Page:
AFSL exemptions for foreign financial services providers extended – they’ll get there eventually!


Posted By and on 23/08/22 at 10:57 AM
KHQ Lawyers - AFSL exemptions

Foreign financial services providers (“FFSPs”) which provide certain financial services in Australia are currently exempted from needing an Australian financial services licence (“AFSL”), under transitional arrangements which the Australian Securities and Investments Commission (“ASIC”) has announced are extended by 12 months until 31 March 2024.[1]


The extension comes after momentum towards a new regulatory framework for FFSPs was stilled by the lapsing of the Treasury Laws Amendment (Streamlining and Improving Economic Outcomes for Australians) Bill 2022 (Cth), which sought to implement a more efficient licensing and regulatory regime for FFSPs. This Bill also aimed to attract greater investment and liquidity into Australia, while increasing access to overseas funding for Australian businesses. However, the recent federal election and subsequent change in Government halted that move towards a renewed legislative regime.

Current exemptions

The 12 month extension provided by the relevant amending instrument[2] continues the availability of both the ‘sufficient equivalence relief’ and ‘limited connection relief’ (outlined below) for certain FFSPs providing financial services to wholesale clients in Australia.

The ‘sufficient equivalence relief’ provides an exemption for such FFSPs, where the regulatory regime they are currently subject to in their own countries is ‘sufficiently equivalent’ to that which exists in Australia.[3] This is also known as the ‘passport relief’, but only those FFSPs who were able to rely on this exemption on 31 March 2020 can rely on the extended relief. Any FFSPs who were not eligible at that date need either to apply for an AFSL, or to rely on the ‘limited connection relief’ (see below), to provide financial services in Australia.

The ‘limited connection relief’ provides an exemption for such FFSPs, where they have only a limited connection to Australia, but are nevertheless considered to be ‘carrying on’ a financial services business in Australia, only because their conduct is intended or likely to induce wholesale clients in Australia to use their financial services (‘inducing conduct’). This does not require an application to ASIC.

While these exemptions have been extended, it is anticipated that the previous attempts to revitalise the licensing and regulatory regime for FFSPs will be restarted through consultation between ASIC and the Treasury, when the new Government reveals its preferred directions for FFSP licensing reform.

Funds management financial services exemption

ASIC has also delayed the start of the proposed ‘funds management’ AFSL exemption by 12 months, to 01 April 2024.[4] This will (in its current form) exempt FFSPs from holding an AFSL if they are conducting a business in this jurisdiction of providing ‘funds management’ financial services to certain Australian professional investors (‘eligible Australian users’).[5]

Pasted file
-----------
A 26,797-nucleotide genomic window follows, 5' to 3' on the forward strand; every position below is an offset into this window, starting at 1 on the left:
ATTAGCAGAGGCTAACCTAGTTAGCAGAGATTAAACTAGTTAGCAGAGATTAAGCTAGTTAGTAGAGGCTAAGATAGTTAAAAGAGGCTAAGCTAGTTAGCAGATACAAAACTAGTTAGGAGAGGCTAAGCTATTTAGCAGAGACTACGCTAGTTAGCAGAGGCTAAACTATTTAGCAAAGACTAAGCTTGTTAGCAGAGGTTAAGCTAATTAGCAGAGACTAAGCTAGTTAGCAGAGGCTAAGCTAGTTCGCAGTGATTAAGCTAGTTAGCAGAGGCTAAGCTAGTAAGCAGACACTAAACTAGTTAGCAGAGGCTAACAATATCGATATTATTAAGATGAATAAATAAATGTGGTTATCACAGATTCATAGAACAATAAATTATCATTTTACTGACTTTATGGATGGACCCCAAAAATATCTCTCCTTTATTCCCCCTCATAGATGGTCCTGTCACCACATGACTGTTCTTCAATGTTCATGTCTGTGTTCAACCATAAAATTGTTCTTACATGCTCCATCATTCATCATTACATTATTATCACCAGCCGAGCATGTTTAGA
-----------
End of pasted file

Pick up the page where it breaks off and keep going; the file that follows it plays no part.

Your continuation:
Going forward

All FFSPs should continue to review their financial services businesses in Australia to see if they qualify for the above licensing exemptions and extended relief. For those FFSPs who are not eligible, ASIC will continue to consider granting temporary relief from AFSL requirements on a case-by-case basis. FFSPs which have already been granted a ‘foreign’ AFSL by ASIC,[6] or an equivalent licence by a foreign regulator and meet the relief requirements, can continue to rely on such licence to provide financial services in Australia.

For more information, or to discuss financial services queries in general, please contact a member of KHQ’s Corporate & Commercial or Superannuation & Financial Services teams, on +61 (0)3 9663 9877 or

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[1] By ASIC media release 22-203MR on 02 August 2022:

[2] ASIC Corporations (Amendment) Instrument 2022/623:

[3] Certain regulatory regimes in the USA, UK, Germany, Luxembourg, Singapore and Hong Kong.

[4] See footnote 1.

[5] See ASIC Corporations (Foreign Financial Services Providers—Funds Management Financial Services) Instrument 2020/199):

[6] A modified AFSL which permits eligible FFSPs which are authorised to provide financial services under a ‘sufficiently equivalent’ overseas regulatory regime, to provide financial services to wholesale clients. See ASIC Corporations (Foreign Financial Services Providers—Foreign AFS Licensees) Instrument 2020/198:

Venn King Principal Solicitor

Venn King is a Principal Solicitor in KHQ’s Corporate & Commercial team.

Venn utilises his broad corporate and finance experience in the context of complex investment structuring transactions... Read More

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Natalie Cambrell Director

Natalie leads our Superannuation & Financial Services team. With more than 25 years’ experience, she has an enviable reputation for her in-depth knowledge in these highly regulated and complex... Read More